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Elad Jelasko, Standard & Poor’s credit analyst: "The current structural changes in the thermal coal industry are not uniquely linked to climate change regulation, but result from the emergence of alternative cheaper energy in the U.S. Over the past two years, the price of thermal coal in the seaborne market has been steadily declining--to $75 per ton at present from $105 per ton in early 2012--which is putting pressure on a large part of the industry."
James Leaton, Research Director at the Carbon Tracker Initiative: "It is clear that already in today's market, the economics of exporting U.S. coal do not add up. Investors need to understand where we will see this kind of structural change in the coal market next"
Michael Wilkins, Head of environmental finance at Standard & Poor's: "Financial models that only rely on past performance and creditworthiness are an insufficient guide for investors. By analysing the potential impact of future carbon constraints driven by global climate change policies, our study shows a deterioration in the financial risk profiles for smaller oil companies that could lead to negative outlooks and downgrades. However, the effect on the majors would be more muted"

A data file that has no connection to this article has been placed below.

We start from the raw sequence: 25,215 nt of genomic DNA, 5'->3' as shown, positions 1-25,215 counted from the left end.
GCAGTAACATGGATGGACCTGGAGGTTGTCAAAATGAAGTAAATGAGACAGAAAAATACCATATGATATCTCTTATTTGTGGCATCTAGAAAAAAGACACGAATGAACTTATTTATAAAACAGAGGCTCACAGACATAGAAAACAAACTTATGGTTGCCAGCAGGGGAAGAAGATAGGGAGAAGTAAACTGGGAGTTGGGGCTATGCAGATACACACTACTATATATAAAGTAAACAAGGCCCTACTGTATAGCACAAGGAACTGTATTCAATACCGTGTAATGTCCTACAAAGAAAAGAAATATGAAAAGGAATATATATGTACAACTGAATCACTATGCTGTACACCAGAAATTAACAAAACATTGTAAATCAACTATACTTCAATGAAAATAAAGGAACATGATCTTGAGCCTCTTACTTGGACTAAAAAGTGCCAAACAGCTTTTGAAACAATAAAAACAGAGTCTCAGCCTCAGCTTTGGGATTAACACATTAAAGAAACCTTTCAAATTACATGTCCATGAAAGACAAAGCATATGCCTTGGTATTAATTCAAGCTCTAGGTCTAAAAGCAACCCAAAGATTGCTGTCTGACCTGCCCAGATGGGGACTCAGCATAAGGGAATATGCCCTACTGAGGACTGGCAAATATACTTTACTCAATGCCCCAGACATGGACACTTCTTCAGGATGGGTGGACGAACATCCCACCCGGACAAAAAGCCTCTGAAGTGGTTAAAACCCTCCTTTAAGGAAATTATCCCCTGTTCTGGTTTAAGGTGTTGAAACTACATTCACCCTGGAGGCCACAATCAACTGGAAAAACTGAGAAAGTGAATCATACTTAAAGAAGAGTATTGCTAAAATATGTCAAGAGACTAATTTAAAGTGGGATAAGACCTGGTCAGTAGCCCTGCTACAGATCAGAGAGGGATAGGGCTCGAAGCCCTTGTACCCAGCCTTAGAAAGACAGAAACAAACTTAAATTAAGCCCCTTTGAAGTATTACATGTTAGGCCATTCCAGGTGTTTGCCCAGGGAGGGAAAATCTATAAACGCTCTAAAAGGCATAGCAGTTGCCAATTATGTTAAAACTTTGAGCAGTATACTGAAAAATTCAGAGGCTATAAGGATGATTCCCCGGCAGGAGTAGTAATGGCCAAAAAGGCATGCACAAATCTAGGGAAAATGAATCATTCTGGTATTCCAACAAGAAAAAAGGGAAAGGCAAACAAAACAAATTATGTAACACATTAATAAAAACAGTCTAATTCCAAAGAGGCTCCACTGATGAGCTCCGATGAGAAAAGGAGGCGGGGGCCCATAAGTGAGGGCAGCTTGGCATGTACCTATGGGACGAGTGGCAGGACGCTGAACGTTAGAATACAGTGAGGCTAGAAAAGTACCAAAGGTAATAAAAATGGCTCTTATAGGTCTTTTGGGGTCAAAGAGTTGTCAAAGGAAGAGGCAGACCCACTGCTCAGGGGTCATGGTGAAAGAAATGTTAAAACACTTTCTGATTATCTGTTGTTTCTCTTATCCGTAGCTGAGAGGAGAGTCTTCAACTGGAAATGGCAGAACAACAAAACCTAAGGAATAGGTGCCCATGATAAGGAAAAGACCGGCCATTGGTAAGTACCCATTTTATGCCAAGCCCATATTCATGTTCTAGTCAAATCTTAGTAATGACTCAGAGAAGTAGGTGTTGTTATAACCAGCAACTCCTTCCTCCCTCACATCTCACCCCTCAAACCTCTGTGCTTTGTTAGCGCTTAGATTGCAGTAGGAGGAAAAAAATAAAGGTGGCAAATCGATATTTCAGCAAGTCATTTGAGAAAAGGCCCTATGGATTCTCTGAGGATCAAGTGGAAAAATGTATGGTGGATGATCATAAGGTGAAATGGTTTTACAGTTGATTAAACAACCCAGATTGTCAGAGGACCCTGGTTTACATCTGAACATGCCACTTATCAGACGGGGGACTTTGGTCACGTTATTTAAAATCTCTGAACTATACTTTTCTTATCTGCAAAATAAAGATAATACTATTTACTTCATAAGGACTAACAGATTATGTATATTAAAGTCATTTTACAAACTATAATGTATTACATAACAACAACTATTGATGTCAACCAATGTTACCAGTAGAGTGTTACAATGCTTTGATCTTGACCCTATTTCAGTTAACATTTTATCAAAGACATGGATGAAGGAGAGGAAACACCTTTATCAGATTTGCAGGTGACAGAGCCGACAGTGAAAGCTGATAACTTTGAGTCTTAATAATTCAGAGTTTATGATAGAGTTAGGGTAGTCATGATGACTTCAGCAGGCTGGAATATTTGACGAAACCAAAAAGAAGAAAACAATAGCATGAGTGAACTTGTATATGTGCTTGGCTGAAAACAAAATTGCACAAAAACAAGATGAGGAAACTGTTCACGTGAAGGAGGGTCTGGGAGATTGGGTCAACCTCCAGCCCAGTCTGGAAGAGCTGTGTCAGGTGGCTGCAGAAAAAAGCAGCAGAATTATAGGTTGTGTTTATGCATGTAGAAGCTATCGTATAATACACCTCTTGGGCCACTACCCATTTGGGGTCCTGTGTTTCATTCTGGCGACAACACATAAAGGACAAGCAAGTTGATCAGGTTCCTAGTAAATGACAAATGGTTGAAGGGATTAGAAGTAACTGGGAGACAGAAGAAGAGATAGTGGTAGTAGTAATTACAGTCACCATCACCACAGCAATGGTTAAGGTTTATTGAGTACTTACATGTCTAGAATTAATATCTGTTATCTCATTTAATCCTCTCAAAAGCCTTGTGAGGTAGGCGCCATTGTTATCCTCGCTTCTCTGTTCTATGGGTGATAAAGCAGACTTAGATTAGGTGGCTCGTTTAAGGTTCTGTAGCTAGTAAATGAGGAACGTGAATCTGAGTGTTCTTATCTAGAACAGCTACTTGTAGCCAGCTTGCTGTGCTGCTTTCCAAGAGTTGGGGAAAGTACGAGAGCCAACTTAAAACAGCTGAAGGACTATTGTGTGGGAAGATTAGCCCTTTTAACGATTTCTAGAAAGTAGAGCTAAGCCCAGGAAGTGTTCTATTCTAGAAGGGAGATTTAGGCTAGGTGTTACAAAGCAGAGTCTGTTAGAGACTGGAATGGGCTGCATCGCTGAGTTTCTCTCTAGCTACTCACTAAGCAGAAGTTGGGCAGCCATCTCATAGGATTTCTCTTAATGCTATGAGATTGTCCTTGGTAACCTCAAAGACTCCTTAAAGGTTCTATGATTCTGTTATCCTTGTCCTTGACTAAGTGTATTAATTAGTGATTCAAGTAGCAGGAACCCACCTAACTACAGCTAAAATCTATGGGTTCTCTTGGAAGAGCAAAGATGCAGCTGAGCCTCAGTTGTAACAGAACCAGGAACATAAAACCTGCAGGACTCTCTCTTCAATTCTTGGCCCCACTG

Simon Redmond, Director in S&P's oil and gas team: "Rating or outlook changes seem unlikely in the very near term, as the scenario is not materially different from the current price deck assumptions. However, as the price declines persist in our stress scenario of weaker oil demand, meaningful pressure could build on ratings. First the relatively focused, higher cost producers, and then also more diversified integrated players, as operating cash flows decline, weakening free cash flow and credit measures, and returns on investment become less certain and reserve replacement less robust."
Carbon Tracker and Standard & Poors have been working together on the implications of carbon constraints for credit ratings of the oil and gas sector.
The effect of limiting emissions translates into a peak demand situation. This has knock on effects for fundamentals such as the price and volume of sales going forward:
- Adjusting the price and demand assumptions to reflect lower emissions levels results in risk of downgrades for pure oilsands operators.
- This scenario puts pressure on cashflows which may result in dividends being cut or projects being cancelled.
- But more fundamentally it questions the business model going forward of investing more capital in tarsands.
- The three oil sands operators analysed have issued US$13.6 billion of corporate bonds, with over 50% of these maturing post-2020. The companies may find a very different context to try and refinance any of the debt which matures in the next few years. The uncertainty around the bonds which mature out to 2042 is not reflected in the current short outlook of a 3-5 year credit rating outlook.
- This research shows that credit ratings need to start looking at alternative futures, as a carbon constrained world will not see past performance of this sector be repeated.